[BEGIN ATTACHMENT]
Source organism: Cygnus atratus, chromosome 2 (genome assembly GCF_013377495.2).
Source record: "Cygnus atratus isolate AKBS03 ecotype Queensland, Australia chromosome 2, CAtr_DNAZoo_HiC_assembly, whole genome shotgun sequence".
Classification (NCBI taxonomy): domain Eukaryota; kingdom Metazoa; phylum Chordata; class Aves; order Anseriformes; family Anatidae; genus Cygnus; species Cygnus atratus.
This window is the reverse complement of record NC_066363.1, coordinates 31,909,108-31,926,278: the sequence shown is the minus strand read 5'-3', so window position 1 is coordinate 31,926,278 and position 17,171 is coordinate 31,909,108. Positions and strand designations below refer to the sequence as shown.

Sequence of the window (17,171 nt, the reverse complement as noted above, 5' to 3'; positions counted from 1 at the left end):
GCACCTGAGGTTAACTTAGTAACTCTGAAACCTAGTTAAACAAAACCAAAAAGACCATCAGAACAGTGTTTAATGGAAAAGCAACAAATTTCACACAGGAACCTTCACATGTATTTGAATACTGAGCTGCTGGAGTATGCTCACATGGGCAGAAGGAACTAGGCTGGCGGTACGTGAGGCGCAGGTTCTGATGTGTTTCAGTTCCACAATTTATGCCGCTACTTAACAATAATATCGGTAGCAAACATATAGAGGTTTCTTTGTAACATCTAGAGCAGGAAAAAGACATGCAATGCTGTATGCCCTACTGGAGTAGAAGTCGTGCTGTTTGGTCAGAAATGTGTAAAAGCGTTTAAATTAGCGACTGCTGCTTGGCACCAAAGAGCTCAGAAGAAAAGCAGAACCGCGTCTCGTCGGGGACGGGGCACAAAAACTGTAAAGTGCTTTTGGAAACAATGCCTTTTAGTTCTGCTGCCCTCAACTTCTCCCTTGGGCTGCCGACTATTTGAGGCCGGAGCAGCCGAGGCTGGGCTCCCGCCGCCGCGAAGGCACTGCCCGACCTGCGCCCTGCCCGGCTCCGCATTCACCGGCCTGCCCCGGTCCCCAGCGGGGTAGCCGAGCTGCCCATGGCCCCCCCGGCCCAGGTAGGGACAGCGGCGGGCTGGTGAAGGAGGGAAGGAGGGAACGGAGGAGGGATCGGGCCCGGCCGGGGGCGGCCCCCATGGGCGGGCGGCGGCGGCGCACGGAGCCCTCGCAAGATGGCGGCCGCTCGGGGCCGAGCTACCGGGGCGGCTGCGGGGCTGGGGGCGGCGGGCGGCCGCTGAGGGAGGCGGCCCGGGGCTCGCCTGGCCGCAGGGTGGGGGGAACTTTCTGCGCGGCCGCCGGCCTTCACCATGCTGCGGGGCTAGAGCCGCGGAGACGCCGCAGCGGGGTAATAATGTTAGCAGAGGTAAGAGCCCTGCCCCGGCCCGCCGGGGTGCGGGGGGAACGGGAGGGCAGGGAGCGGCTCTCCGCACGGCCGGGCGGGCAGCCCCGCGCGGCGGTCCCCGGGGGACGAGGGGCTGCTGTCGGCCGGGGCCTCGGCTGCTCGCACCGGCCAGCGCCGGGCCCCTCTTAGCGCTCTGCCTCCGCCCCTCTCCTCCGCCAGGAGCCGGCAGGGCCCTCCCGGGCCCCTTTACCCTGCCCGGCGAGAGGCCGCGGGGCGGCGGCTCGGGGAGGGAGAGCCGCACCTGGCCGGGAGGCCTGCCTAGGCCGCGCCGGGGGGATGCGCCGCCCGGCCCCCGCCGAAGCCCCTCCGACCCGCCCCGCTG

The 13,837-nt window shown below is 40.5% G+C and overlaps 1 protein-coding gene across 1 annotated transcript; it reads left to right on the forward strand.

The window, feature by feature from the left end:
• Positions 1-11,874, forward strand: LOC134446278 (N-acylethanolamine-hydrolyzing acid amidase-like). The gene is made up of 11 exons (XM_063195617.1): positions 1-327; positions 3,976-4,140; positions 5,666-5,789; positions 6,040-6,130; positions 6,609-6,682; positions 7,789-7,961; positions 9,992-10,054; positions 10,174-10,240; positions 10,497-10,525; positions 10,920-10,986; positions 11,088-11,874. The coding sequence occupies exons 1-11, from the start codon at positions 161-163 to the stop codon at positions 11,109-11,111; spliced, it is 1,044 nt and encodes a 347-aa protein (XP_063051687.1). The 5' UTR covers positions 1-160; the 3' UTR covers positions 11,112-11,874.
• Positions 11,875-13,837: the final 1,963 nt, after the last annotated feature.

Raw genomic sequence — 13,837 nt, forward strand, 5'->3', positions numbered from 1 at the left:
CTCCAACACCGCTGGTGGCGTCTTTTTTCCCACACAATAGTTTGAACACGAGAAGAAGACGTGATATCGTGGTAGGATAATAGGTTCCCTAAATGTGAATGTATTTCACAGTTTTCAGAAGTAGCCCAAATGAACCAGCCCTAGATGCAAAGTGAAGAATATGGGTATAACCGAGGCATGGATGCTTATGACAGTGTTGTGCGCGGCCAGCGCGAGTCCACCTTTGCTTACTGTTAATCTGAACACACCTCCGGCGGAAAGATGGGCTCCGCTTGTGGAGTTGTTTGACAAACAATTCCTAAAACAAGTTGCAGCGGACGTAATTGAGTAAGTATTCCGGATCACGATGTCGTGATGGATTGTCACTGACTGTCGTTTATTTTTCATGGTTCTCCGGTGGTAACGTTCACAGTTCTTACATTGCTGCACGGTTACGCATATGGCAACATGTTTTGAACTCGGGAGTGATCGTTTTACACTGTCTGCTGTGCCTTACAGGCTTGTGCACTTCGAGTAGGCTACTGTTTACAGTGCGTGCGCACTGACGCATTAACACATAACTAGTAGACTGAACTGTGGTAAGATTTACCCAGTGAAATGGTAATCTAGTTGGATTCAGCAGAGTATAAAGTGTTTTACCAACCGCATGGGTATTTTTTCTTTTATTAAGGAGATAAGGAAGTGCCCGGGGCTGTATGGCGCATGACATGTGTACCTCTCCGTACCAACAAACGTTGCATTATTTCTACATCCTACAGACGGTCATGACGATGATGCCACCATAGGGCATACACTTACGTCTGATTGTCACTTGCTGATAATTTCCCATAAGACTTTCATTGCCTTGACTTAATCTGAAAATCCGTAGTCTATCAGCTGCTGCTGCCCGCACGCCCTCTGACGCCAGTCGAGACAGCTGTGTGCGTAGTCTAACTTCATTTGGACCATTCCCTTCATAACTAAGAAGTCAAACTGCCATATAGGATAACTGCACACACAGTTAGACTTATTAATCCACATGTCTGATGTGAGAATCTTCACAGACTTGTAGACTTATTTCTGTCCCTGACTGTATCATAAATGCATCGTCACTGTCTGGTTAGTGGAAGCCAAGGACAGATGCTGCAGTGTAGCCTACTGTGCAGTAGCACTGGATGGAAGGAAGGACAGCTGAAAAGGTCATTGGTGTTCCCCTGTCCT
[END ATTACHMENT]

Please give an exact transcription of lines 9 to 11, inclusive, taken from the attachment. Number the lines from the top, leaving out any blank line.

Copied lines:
• Positions 1-11,874, forward strand: LOC134446278 (N-acylethanolamine-hydrolyzing acid amidase-like). The gene is made up of 11 exons (XM_063195617.1): positions 1-327; positions 3,976-4,140; positions 5,666-5,789; positions 6,040-6,130; positions 6,609-6,682; positions 7,789-7,961; positions 9,992-10,054; positions 10,174-10,240; positions 10,497-10,525; positions 10,920-10,986; positions 11,088-11,874. The coding sequence occupies exons 1-11, from the start codon at positions 161-163 to the stop codon at positions 11,109-11,111; spliced, it is 1,044 nt and encodes a 347-aa protein (XP_063051687.1). The 5' UTR covers positions 1-160; the 3' UTR covers positions 11,112-11,874.
• Positions 11,875-13,837: the final 1,963 nt, after the last annotated feature.

Raw genomic sequence — 13,837 nt, forward strand, 5'->3', positions numbered from 1 at the left: